Understanding difference between asymptomatic and presymptomatic people with COVID-19
La Crosse infection expert explains World Health Organization's clarification about asymptomatic spread of COVID-19
LA CROSSE, Wis. (WKBT) – Rules and recommendations seem to change every week when it comes to COVID-19. The World Health Organization said asymptomatic patients may not be as contagious as previously thought. However, there was some miscommunication with comments made Monday.
“Every day is a new day,” said Megan Meller, an infection control practitioner at Gundersen Health System.
Change is hard. We know. We’ve experienced four months of adjustment.
“Everything changes so fast,” Meller said. “It’s so rapid. It’s been rapid since the beginning back in March.”
What’s even more difficult is change that comes by the day and the constant confusion as to what we are supposed to do to stay safe. The World Health Organization added to that confusion this week when Dr. Maria Van Kerkhove said spread is “very rare” for asymptomatic patients.
“It still appears to be rare that an asymptomatic individual actually transmits onward,” Van Kerkhove said during a news conference Monday. “What we really want to be focused on is following the symptomatic cases.”
The World Health Organization clarified its comments Tuesday because people can also be presymptomatic.
“Presymptomatic means you don’t have symptoms yet, but you will develop them say in a day or two. But you’re infectious during that period,” Meller said.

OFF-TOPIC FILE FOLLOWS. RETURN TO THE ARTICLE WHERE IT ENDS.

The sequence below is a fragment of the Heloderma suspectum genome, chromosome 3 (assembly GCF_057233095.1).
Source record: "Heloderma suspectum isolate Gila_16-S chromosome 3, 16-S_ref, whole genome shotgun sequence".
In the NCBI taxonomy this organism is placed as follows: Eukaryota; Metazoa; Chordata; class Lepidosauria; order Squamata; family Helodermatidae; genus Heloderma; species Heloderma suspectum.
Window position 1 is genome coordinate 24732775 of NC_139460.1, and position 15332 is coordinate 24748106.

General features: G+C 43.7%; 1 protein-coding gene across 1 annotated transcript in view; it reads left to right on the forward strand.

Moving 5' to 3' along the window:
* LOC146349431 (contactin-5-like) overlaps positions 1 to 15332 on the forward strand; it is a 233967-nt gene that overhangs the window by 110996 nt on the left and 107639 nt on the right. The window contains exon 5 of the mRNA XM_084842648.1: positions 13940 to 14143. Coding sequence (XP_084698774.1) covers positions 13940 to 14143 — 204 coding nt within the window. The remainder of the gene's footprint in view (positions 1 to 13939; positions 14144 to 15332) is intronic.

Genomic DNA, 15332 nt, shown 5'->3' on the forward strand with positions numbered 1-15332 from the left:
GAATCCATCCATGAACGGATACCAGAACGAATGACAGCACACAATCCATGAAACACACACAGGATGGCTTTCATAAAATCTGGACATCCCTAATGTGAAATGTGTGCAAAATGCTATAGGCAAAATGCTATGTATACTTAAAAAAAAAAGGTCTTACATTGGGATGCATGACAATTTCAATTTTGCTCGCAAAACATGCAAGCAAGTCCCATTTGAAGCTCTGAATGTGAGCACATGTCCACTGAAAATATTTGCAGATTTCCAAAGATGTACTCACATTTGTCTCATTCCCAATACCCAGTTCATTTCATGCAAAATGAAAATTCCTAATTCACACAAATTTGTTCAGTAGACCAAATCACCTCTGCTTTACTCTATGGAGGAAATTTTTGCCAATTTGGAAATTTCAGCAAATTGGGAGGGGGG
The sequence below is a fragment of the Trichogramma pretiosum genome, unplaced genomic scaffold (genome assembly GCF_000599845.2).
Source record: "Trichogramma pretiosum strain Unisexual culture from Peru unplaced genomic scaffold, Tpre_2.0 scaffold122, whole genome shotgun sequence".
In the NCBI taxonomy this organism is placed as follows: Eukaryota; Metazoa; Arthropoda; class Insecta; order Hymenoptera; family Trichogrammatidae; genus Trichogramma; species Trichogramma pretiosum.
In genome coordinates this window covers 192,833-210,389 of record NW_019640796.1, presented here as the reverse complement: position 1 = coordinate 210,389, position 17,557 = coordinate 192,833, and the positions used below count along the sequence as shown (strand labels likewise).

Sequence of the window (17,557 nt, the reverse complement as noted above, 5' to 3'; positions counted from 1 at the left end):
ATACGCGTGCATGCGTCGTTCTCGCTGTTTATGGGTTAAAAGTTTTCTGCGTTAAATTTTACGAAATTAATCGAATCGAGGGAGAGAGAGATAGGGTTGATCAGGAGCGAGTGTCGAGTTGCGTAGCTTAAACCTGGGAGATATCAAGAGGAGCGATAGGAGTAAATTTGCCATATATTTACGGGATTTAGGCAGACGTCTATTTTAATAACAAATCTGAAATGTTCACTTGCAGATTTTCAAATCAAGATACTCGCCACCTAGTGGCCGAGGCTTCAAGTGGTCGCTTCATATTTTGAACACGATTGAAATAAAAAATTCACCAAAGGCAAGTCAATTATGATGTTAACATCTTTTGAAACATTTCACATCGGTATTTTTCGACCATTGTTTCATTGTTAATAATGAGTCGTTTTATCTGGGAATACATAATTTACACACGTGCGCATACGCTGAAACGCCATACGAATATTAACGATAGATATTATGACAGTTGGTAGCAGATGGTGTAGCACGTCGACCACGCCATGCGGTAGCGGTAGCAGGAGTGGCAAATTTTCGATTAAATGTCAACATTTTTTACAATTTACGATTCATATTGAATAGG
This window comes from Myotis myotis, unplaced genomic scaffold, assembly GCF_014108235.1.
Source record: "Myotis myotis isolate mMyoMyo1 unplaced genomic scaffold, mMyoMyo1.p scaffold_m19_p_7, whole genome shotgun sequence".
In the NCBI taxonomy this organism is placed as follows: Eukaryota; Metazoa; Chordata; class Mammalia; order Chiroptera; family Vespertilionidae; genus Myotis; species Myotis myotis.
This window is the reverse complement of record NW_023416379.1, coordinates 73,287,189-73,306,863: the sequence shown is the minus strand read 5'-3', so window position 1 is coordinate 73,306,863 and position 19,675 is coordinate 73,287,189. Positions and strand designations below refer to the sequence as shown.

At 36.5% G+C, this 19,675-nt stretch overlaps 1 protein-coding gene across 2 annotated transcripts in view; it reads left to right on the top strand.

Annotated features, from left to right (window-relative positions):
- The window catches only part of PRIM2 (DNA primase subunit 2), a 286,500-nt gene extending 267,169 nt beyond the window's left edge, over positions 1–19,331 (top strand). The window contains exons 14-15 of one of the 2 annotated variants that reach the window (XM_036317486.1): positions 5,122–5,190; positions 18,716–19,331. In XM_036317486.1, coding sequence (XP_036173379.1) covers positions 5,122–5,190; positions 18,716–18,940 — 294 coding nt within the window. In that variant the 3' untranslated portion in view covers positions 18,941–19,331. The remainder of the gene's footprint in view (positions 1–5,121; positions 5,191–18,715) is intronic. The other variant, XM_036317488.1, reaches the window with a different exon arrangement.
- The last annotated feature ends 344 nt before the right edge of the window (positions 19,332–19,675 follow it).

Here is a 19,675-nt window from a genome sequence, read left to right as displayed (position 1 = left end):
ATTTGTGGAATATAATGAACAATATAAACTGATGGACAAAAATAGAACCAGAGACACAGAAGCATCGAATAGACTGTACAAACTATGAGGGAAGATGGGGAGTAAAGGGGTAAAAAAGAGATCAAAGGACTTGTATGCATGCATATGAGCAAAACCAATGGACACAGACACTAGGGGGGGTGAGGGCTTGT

Meller said people may think they don’t have symptoms but even a mild cough can count.
“If I said, ‘I’m asymptomatic but yeah I did have a runny nose a few days ago. But … it was just allergies, but I was positive,'” she said. “That’s what makes this kind of pandemic really hard to kind of piece apart.”
She understands people’s frustration when messages from health experts are inconsistent and blurry.
“Trying to keep up with all the influx of information, that constant state of learning, can seem like whiplash for the general public,”
She says this pandemic is so new and medical professionals don’t know what they don’t know.
That is why they take an abundance of caution. Because the consequences of being too careful are far less severe than the alternative.
“It really underscores the importance of social distancing and wearing (a) face covering,” she said. “Because it really helps then reduce that risk no matter what.”
The world health Organization estimates 16 percent of asymptomatic people can pass along the virus. Meller said some models show anywhere from 40-60 percent.
La Crosse County Health Director Jen Rombalski will speak on this issue Wednesday.